Bourke said the company was setting up its own “private cloud”, but was concerned about legal and commercial risks and issues with network latency and application integration when offered public cloud services.
“We need IT people with commercial acumen that can find out where the issues are,” he said.
Liam Fraser, general manager of cloud services at Optus told the Executive Summit audience that any journey to becoming “cloud” or “service brokers” requires a broader mix of commercial and legal skills. It may require senior IT leaders to collaborate with finance, HR and legal teams to adjust to new service models, he said.
“The human resources function, for example, will have to help an IT organisation change its mix of skills and functions,” he said.
Fraser said the IT team's new role might "involve marketing a catalogue of services and resources to business units and back office functions.”
The Commonwealth Bank, for example, has a ‘Business Solutions’ unit that is charged with – among other tasks – communicating what technology services are becoming available to internal (staff) and external (customers) stakeholders.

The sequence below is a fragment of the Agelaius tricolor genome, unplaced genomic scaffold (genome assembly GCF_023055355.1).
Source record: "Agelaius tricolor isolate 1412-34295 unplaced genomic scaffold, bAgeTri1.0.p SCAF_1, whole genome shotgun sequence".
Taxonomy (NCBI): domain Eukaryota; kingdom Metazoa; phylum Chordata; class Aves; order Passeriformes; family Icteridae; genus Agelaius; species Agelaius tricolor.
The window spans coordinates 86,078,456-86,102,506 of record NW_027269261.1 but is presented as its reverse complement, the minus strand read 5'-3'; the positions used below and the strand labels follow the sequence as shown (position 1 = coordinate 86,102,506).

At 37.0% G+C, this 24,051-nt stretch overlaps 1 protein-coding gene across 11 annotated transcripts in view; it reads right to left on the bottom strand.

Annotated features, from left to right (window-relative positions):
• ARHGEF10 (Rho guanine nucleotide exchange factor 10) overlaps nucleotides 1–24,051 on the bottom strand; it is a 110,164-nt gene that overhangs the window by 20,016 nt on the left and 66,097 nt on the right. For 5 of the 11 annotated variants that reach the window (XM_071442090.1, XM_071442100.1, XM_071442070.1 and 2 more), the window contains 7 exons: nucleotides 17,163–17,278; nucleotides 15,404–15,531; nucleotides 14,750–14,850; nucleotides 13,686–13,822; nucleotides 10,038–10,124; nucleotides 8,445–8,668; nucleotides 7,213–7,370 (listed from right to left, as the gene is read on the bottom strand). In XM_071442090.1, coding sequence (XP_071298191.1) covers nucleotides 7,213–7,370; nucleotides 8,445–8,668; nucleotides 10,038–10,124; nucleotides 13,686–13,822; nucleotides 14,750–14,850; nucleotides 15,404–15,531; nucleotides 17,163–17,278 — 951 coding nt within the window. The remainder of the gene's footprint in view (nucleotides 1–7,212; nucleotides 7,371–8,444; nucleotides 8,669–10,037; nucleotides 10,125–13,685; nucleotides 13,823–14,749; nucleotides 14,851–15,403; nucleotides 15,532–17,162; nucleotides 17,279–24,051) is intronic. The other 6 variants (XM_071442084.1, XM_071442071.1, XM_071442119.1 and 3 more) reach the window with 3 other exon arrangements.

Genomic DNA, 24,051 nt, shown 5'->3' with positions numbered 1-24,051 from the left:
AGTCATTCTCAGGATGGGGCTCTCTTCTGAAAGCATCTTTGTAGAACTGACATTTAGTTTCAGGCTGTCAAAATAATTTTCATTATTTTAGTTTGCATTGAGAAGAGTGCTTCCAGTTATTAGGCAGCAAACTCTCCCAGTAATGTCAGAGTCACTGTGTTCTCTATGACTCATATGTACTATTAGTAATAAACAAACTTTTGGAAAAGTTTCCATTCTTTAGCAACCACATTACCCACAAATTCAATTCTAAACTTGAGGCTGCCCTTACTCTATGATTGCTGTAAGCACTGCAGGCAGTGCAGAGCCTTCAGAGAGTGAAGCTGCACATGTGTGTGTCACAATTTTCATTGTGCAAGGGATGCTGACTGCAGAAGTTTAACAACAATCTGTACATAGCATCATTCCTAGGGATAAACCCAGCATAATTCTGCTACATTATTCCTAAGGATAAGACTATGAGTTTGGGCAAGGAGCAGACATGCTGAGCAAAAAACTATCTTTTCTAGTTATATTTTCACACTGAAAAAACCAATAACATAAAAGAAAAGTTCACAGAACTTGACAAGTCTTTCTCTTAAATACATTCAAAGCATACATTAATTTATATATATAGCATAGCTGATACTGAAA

Warren agreed that this was a vital function for IT.
“If you don’t have a marketing function in your IT department to go out and ask the business what they want, you might as well go home,” he said.
“You need to find out what the business wants to do and deliver technology that supports it. IT has traditionally done the opposite, and that’s why IT and the business often don’t always like each other.”
Be proactive, Warren advised, and “you’ll be surprised at how close you might be hitting to what the business actually wants you to do.
“The gap isn’t actually that big, it just feels that way.”
Training and incentives
Speakers at the iTnews conference noted that IT staff had, for too long, been structured around specific disciplines, reinforced to some degree by vendor certifications.